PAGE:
4. ^ a b "Lingnan University : Characteristics of Lingnan's Liberal Arts Education". Retrieved 25 July 2015.
  5. ^ "Lingnan University : Corporate e-News". Retrieved 25 July 2015.
  6. ^ Sergei Klebnikov. "Lingnan University – In Photos: Top 10 Asian Liberal Arts Colleges". Forbes. Retrieved 25 July 2015.
  7. ^ "Lingnan University". Times Higher Education (THE). 12 June 2019. Retrieved 20 May 2021.
  8. ^ "QS World University Rankings 2023". 9 June 2022. Retrieved 9 June 2022.
  9. ^ "QS University Rankings: Asia 2019". 6 June 2018. Retrieved 6 June 2018.
  10. ^ "Lingnan's Liberal Arts Education - Teaching and Learning - Lingnan University". www.ln.edu.hk. Retrieved 14 March 2018.
  11. ^ "學生統計數字 - 資料與統計數字 - 認識嶺大 - 嶺南大學". www.ln.edu.hk. Retrieved 14 March 2018.
  12. ^ "嶺大的博雅教育 - 教與學 - 嶺南大學". www.ln.edu.hk. Retrieved 14 March 2018.
  13. ^ a b c "Lingnan University". Archived from the original on 4 March 2007.
  14. ^ Wang, Dong. Managing God's Higher Learning: U.S.-China Cultural Encounter and Canton Christian College (Lingnan University) 1888–1952. Lanham, MD: Lexington Books, 2007.
  15. ^ "Chapter 1165: Lingnan University ordinance" (PDF). Hong Kong government. 30 July 1999. Retrieved 20 April 2010.
  16. ^ "向白衣人豎姆指片段瘋傳 何君堯:我與打人事件絕無關係 只是晚飯後經過 | 立場報道 | 立場新聞". 立場新聞 Stand News. Retrieved 10 November 2019.
  17. ^ "何君堯稱與元朗白衣人打黑衣人事件絕對無任何關係 - RTHK". news.rthk.hk (in Chinese (Taiwan)). Retrieved 10 November 2019.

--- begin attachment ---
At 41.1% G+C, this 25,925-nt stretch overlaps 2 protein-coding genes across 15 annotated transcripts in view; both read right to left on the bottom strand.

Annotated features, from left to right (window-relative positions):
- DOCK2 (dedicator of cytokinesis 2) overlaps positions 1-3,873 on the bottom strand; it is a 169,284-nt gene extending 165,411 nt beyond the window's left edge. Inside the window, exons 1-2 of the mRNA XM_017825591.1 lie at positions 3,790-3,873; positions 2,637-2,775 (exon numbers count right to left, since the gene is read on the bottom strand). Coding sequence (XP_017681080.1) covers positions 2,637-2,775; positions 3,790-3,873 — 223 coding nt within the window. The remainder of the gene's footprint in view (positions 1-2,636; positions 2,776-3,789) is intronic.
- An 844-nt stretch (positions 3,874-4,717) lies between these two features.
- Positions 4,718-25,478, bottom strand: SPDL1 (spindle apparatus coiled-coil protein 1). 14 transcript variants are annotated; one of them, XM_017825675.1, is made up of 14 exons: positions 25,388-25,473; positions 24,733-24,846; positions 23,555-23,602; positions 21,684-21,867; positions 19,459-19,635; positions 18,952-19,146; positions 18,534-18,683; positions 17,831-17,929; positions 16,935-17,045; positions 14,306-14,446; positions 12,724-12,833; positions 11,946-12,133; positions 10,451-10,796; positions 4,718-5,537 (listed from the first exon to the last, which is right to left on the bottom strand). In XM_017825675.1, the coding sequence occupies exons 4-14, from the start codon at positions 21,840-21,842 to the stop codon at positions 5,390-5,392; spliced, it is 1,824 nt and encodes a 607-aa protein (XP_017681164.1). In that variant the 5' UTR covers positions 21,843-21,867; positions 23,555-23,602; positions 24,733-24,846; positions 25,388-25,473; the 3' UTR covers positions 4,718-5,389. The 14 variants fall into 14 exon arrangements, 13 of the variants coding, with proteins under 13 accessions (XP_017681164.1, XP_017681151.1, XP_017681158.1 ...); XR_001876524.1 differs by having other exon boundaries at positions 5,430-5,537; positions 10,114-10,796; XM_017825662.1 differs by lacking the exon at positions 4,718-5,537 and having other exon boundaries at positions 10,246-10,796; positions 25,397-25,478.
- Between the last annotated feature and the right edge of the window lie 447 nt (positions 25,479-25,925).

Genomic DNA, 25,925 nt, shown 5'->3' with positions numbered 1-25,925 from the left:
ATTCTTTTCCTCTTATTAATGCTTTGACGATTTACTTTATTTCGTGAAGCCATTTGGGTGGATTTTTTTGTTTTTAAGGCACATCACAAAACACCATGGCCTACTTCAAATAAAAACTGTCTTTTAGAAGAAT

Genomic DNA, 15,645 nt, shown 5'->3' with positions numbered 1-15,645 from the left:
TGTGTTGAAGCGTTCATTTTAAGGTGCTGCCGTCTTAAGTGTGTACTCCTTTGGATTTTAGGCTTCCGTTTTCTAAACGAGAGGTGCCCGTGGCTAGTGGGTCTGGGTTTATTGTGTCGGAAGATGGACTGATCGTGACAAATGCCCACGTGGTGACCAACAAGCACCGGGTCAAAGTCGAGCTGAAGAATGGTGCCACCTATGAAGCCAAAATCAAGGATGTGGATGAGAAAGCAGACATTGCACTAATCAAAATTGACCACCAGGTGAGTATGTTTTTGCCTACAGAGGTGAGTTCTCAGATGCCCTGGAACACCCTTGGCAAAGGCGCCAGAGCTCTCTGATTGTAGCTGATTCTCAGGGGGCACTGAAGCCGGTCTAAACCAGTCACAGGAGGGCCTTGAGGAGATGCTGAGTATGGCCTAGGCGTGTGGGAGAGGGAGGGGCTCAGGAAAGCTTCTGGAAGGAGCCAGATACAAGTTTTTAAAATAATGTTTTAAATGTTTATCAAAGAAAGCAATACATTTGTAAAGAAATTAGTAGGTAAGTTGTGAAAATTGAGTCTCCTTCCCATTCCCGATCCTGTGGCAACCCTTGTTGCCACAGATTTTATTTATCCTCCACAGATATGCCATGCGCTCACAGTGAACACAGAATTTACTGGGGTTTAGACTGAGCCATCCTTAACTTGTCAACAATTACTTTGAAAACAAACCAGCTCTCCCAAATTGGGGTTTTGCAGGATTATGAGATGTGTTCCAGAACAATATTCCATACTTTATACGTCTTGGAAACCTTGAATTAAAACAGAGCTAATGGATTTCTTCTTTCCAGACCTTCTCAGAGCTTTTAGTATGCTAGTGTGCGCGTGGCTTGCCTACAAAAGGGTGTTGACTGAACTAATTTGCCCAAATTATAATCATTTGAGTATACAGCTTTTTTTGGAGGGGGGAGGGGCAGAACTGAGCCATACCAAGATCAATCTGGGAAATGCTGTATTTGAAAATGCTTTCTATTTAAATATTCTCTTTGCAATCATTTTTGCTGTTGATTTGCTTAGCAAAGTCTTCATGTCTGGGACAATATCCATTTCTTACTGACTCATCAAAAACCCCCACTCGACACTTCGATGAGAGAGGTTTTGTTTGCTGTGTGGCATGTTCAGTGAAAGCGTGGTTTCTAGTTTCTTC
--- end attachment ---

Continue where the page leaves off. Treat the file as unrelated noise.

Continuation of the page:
18. ^ "嶺大學生校友聯署 促罷免何君堯校董職位 嶺大:其言論與校方無關 | 立場報道 | 立場新聞". 立場新聞 Stand News. Retrieved 10 November 2019.
  19. ^ 鄺曉斌 (22 July 2019). "【元朗黑夜】嶺大與何君堯割席:尊重言論自由 不代表校方立場". 香港01 (in Chinese (Hong Kong)). Retrieved 10 November 2019.
  20. ^ "Two Hong Kong universities remove Tiananmen artworks after Pillar of Shame dismantled". Guardian. 24 December 2021. Retrieved 24 December 2021.
  21. ^ "Lingnan University Milestones". Lingnan University. Retrieved 12 August 2017.
  22. ^ "Office of Service-Learning Lingnan University Milestones". Lingnan University. Retrieved 12 August 2017.
  23. ^ "1ST ASIA-PACIFIC REGIONAL PACIFIC REGIONAL PACIFIC REGIONAL CONFERENCE ON CONFERENCE ON SERVICE- SERVICE-LEARNING" (PDF). Lingnan University. Retrieved 13 August 2017.
  24. ^ "THE 6TH PAN-ASIAN INITIATIVE ON SERVICE-LEARNING & THE 2ND ASIA-PACIFIC REGIONAL CONFERENCE ON SERVICE-LEARNING Crossing Borders, Making Connections: Service- Crossing Borders, Making Connections: Service-Learning in Diverse Communities Learning in Diverse Communities Learning in Diverse Communities Lingnan University, 2009" (PDF). Lingnan University. Retrieved 13 August 2017.
  25. ^ "The 3rd Asia-Pacific Regional Conference on Service Learning: Make a Difference: Impacts of Service-Learning". Lingnan University. 9 August 2017. Retrieved 9 August 2017.
  26. ^ "The 4th Asia-Pacific Regional Conference on Service-Learning". Lingnan University. 9 August 2017. Archived from the original on 16 December 2013. Retrieved 9 August 2017.
  27. ^ "4th Asia-Pacific Regional Conference on Service-Learning- Call for Award Submissions". Canadian Alliance for Community Service Learning. 9 August 2017. Archived from the original on 9 August 2017. Retrieved 9 August 2017.
External links

Coordinates: 22°24′36″N 113°58′59″E / 22.41°N 113.983°E / 22.41; 113.983

The content of this page is based on the Wikipedia article written by contributors..
The text is available under the Creative Commons Attribution-ShareAlike Licence & the media files are available under their respective licenses; additional terms may apply.
By using this site, you agree to the Terms of Use & Privacy Policy.
Wikipedia® is a registered trademark of the Wikimedia Foundation, Inc., a non-profit organization & is not affiliated to WikiZ.com.